Knowing the amount of calories/kilojoules contained in the food you eat has done little to curb the worldwide obesity problem, so now there’s a push to swap the calorie count for an ‘activity equivalent’.
The Royal Society for Public Health in the United Kingdom has released a report suggests introducing an exercise measure, that is the time you’d spend working the particular food item off with exercise, as a means of warding people off eating unhealthy food or consuming unhealthy drinks.
Would you be less likely to indulge in that piece of chocolate cake if you knew it would take you around an hour of walking to burn it off?
According to RSPH chief executive Shirley Cramer, the Society found 44 per cent of people are confused by the packet information found on many products and such information needs to be made simpler.
“People find symbols much easier to understand thank numerical information,” the report says.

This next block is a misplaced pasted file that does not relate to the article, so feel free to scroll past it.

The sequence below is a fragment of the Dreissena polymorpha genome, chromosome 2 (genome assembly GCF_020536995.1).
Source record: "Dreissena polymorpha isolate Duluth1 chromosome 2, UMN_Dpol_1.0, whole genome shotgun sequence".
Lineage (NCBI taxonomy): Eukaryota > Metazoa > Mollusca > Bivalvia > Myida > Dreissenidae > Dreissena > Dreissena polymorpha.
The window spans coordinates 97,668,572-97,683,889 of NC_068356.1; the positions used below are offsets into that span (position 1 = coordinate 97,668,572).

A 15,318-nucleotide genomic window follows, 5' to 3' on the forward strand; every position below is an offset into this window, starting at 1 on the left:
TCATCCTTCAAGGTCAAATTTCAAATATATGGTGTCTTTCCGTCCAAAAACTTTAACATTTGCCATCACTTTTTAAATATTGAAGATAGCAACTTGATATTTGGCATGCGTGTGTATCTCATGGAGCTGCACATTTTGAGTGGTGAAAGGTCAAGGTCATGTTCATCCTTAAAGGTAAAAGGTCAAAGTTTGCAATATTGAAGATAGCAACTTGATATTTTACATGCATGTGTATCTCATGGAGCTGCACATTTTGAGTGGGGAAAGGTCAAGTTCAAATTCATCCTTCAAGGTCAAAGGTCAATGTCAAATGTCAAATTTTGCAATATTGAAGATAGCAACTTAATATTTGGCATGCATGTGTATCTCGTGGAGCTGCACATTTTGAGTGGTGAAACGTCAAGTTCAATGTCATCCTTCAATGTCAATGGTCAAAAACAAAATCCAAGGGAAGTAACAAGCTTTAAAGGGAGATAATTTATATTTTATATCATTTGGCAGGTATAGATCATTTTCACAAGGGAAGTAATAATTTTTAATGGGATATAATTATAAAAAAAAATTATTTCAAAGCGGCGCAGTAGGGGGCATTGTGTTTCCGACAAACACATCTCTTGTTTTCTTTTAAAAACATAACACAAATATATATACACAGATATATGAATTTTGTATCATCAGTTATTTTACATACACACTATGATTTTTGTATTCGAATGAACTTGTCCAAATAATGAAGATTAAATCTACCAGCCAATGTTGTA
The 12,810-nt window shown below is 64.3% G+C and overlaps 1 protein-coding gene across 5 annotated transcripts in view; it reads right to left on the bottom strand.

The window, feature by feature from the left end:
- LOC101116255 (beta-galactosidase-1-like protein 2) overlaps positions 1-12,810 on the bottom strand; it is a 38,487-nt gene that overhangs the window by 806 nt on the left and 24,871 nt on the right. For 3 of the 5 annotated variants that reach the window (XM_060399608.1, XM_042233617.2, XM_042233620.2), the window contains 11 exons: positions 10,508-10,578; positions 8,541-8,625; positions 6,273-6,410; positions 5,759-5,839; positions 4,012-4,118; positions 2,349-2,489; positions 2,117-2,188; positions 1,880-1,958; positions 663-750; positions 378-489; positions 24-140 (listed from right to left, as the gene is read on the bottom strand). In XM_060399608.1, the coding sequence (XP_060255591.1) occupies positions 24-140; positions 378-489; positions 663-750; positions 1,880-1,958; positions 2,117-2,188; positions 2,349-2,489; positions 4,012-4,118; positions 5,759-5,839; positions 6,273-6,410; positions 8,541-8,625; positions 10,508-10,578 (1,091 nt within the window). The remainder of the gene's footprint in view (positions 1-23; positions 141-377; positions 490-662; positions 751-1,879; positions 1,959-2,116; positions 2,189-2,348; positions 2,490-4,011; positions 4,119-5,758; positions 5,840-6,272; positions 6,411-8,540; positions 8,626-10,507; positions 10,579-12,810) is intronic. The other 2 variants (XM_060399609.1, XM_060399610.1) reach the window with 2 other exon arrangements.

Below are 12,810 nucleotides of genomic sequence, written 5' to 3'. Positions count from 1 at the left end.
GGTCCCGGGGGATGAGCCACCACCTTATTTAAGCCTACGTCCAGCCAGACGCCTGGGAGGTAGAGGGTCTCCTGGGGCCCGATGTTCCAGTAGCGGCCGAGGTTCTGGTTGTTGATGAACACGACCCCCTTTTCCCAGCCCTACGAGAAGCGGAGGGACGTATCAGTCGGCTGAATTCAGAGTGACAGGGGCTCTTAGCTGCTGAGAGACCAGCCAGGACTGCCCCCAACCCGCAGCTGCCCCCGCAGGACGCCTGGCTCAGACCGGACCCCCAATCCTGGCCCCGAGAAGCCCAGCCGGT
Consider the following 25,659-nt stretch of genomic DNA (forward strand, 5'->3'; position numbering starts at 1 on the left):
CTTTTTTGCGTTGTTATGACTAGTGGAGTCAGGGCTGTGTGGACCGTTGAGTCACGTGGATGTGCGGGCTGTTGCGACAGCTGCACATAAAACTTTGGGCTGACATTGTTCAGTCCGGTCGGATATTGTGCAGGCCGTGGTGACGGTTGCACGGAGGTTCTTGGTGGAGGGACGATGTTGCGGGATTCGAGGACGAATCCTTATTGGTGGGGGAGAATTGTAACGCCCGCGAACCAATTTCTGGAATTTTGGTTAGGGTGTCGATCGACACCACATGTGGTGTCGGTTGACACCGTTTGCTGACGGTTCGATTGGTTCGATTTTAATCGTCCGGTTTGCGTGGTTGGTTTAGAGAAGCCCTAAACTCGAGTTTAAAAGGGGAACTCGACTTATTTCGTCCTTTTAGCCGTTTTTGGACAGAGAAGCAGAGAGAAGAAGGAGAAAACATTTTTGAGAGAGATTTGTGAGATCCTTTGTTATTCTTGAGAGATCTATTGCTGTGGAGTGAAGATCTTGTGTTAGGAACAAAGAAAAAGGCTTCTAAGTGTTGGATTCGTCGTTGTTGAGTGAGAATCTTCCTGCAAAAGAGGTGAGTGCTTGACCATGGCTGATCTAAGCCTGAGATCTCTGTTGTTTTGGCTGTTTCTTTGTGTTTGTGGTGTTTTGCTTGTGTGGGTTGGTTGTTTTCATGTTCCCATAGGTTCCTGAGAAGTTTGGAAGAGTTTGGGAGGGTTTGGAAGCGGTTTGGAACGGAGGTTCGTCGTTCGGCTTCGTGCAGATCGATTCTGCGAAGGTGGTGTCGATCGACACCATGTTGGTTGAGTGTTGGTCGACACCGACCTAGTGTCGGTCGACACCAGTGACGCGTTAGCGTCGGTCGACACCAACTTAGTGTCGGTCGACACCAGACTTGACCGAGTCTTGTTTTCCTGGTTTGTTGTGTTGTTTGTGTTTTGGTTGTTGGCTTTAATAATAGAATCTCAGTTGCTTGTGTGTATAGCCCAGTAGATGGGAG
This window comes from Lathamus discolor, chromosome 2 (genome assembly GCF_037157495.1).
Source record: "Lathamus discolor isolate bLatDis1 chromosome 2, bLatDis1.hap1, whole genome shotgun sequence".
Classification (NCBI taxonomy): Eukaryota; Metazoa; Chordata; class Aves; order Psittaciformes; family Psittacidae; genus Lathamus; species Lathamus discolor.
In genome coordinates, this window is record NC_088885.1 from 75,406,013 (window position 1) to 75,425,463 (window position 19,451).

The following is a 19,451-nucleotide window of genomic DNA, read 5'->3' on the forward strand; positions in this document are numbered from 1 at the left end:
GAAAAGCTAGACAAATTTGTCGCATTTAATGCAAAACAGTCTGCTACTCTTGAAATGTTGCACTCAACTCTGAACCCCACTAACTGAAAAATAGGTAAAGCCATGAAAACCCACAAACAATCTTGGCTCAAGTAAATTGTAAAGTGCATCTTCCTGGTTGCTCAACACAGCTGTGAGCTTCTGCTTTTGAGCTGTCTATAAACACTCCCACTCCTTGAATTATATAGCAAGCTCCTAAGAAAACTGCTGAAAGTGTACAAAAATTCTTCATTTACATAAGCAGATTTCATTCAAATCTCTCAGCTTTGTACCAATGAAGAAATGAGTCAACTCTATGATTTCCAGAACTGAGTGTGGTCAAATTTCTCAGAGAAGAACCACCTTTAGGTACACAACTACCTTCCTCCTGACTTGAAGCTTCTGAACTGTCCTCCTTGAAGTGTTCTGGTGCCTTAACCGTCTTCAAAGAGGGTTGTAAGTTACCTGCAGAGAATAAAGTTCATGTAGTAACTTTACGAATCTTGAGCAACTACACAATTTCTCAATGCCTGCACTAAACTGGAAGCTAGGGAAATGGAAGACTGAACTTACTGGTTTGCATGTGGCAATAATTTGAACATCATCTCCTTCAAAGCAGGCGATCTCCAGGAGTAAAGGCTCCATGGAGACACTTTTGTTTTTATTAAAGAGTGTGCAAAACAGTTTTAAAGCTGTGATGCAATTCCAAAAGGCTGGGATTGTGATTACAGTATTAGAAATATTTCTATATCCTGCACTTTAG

The activity equivalent calorie labels would be easier to understand, especially if you are of a lower socioeconomic group who “often lack nutritional knowledge and health literacy”, the report says.
Obviously, if you have a weight loss goal you should modify your diet and exercise more, and it is hoped that by placing information on food and drink packaging that relates to an exercise equivalent it will encourage a more active lifestyle in society.
Do you think ‘activity equivalent’ food labels are a good idea? Would they change your eating habits?